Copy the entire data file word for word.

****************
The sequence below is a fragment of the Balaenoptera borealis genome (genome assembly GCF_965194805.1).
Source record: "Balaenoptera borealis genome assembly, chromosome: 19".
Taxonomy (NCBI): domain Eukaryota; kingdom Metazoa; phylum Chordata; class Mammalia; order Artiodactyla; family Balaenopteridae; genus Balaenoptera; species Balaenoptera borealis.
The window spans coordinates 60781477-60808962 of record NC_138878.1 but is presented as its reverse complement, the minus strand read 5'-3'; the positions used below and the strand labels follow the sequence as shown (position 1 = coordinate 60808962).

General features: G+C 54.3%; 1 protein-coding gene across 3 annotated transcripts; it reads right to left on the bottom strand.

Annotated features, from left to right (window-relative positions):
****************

The sequence below is a fragment of the Balaenoptera borealis genome (genome assembly GCF_965194805.1).
Source record: "Balaenoptera borealis genome assembly, chromosome: 19".
Taxonomy (NCBI): domain Eukaryota; kingdom Metazoa; phylum Chordata; class Mammalia; order Artiodactyla; family Balaenopteridae; genus Balaenoptera; species Balaenoptera borealis.
The window spans coordinates 60781477-60808962 of record NC_138878.1 but is presented as its reverse complement, the minus strand read 5'-3'; the positions used below and the strand labels follow the sequence as shown (position 1 = coordinate 60808962).

General features: G+C 54.3%; 1 protein-coding gene across 3 annotated transcripts; it reads right to left on the bottom strand.

Annotated features, from left to right (window-relative positions):